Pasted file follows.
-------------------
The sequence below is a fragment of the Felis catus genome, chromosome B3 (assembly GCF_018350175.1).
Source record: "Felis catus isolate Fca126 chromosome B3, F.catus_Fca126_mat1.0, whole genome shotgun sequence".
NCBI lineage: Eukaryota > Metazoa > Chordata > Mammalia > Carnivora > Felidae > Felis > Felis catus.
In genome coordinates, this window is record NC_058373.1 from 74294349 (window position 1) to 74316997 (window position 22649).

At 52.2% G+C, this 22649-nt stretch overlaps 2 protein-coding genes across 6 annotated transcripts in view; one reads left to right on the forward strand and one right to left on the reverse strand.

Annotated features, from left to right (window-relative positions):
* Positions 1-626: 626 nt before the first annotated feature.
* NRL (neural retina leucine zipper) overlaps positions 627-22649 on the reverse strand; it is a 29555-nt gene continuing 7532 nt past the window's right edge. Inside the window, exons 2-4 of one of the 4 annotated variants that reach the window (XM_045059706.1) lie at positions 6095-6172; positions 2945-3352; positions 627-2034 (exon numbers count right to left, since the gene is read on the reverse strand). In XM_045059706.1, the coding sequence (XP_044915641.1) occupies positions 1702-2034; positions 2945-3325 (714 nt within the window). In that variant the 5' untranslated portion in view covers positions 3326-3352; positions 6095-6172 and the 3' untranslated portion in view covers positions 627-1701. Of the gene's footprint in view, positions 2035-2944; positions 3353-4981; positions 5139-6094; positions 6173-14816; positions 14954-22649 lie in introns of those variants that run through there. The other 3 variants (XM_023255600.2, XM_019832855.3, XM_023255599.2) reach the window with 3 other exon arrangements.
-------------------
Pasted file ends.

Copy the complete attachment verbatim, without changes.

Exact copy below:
The sequence below is a fragment of the Felis catus genome, chromosome B3 (assembly GCF_018350175.1).
Source record: "Felis catus isolate Fca126 chromosome B3, F.catus_Fca126_mat1.0, whole genome shotgun sequence".
NCBI lineage: Eukaryota > Metazoa > Chordata > Mammalia > Carnivora > Felidae > Felis > Felis catus.
In genome coordinates, this window is record NC_058373.1 from 74294349 (window position 1) to 74316997 (window position 22649).

At 52.2% G+C, this 22649-nt stretch overlaps 2 protein-coding genes across 6 annotated transcripts in view; one reads left to right on the forward strand and one right to left on the reverse strand.

Annotated features, from left to right (window-relative positions):
* Positions 1-626: 626 nt before the first annotated feature.
* NRL (neural retina leucine zipper) overlaps positions 627-22649 on the reverse strand; it is a 29555-nt gene continuing 7532 nt past the window's right edge. Inside the window, exons 2-4 of one of the 4 annotated variants that reach the window (XM_045059706.1) lie at positions 6095-6172; positions 2945-3352; positions 627-2034 (exon numbers count right to left, since the gene is read on the reverse strand). In XM_045059706.1, the coding sequence (XP_044915641.1) occupies positions 1702-2034; positions 2945-3325 (714 nt within the window). In that variant the 5' untranslated portion in view covers positions 3326-3352; positions 6095-6172 and the 3' untranslated portion in view covers positions 627-1701. Of the gene's footprint in view, positions 2035-2944; positions 3353-4981; positions 5139-6094; positions 6173-14816; positions 14954-22649 lie in introns of those variants that run through there. The other 3 variants (XM_023255600.2, XM_019832855.3, XM_023255599.2) reach the window with 3 other exon arrangements.